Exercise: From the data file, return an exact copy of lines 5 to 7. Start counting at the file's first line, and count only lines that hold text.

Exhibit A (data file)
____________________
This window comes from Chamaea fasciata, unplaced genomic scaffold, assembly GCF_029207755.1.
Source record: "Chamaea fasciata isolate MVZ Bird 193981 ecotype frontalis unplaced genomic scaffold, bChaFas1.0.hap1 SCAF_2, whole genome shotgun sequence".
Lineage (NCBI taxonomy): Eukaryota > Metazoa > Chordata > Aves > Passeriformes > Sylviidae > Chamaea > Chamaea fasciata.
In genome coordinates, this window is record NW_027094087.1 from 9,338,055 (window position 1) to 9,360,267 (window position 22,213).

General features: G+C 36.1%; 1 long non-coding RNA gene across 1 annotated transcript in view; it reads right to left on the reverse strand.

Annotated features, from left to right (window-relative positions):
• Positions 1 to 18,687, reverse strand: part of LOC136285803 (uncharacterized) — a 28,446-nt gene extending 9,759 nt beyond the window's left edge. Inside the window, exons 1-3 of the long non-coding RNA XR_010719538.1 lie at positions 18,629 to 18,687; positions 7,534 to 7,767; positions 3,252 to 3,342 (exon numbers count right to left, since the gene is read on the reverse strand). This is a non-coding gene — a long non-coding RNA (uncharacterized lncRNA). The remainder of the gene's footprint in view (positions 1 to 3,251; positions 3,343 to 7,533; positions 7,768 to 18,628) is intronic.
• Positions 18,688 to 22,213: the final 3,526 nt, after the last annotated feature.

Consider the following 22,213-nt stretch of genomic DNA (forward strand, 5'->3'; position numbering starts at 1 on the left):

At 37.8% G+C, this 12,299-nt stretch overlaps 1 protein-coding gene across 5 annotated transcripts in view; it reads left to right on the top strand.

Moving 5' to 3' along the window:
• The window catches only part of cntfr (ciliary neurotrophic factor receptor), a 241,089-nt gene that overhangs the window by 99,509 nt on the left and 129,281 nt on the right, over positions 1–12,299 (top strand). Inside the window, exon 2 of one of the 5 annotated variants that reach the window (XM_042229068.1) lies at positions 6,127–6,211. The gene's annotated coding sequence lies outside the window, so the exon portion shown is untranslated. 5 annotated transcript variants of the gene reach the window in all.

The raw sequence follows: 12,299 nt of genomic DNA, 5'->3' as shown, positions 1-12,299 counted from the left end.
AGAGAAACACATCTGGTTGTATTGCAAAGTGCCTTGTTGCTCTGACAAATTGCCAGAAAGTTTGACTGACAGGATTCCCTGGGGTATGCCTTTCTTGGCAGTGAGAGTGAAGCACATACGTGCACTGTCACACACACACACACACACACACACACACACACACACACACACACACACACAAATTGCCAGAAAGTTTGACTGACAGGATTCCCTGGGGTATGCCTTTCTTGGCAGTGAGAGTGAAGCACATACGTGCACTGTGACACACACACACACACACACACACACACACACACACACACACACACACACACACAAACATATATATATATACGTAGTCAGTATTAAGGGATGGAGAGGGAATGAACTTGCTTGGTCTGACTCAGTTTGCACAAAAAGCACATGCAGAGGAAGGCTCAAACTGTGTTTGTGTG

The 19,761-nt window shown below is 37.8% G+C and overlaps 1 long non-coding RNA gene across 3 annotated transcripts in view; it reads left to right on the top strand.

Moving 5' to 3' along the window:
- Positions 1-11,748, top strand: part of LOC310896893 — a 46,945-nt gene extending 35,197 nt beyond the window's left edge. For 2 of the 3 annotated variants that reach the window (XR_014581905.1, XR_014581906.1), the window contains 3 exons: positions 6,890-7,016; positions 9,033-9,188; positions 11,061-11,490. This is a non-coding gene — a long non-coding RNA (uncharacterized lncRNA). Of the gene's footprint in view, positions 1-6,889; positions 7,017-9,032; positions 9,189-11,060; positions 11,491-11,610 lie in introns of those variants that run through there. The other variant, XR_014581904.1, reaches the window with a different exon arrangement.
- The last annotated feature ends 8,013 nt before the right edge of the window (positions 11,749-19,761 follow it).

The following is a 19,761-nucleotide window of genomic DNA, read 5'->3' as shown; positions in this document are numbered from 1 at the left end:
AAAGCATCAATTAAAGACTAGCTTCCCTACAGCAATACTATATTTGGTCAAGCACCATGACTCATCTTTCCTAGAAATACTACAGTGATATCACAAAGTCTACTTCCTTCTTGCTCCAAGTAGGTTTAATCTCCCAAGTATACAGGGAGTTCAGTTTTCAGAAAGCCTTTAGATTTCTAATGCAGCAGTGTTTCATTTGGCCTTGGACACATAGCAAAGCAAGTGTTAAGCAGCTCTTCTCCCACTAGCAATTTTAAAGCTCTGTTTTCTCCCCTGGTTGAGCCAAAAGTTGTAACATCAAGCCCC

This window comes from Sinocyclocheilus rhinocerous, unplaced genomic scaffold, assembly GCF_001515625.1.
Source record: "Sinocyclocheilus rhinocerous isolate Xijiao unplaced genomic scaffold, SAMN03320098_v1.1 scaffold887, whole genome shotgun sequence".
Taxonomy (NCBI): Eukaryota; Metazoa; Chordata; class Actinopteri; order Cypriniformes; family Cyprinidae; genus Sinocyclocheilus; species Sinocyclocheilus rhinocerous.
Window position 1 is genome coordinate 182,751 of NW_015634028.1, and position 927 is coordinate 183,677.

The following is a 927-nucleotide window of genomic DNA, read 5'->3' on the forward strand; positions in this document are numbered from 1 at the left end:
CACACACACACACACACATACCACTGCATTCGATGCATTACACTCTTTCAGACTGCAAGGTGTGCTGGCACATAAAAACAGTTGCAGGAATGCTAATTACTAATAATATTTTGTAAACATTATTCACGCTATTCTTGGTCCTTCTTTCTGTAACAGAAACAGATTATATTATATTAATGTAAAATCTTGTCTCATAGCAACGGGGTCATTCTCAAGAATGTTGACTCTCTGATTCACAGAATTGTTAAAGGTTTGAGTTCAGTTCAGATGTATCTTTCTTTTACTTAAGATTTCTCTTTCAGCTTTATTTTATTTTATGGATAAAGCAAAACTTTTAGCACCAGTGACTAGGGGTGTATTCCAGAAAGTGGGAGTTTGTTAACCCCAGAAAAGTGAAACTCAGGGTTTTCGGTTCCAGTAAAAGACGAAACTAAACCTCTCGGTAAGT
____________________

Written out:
General features: G+C 36.1%; 1 long non-coding RNA gene across 1 annotated transcript in view; it reads right to left on the reverse strand.

Annotated features, from left to right (window-relative positions):
• Positions 1 to 18,687, reverse strand: part of LOC136285803 (uncharacterized) — a 28,446-nt gene extending 9,759 nt beyond the window's left edge. Inside the window, exons 1-3 of the long non-coding RNA XR_010719538.1 lie at positions 18,629 to 18,687; positions 7,534 to 7,767; positions 3,252 to 3,342 (exon numbers count right to left, since the gene is read on the reverse strand). This is a non-coding gene — a long non-coding RNA (uncharacterized lncRNA). The remainder of the gene's footprint in view (positions 1 to 3,251; positions 3,343 to 7,533; positions 7,768 to 18,628) is intronic.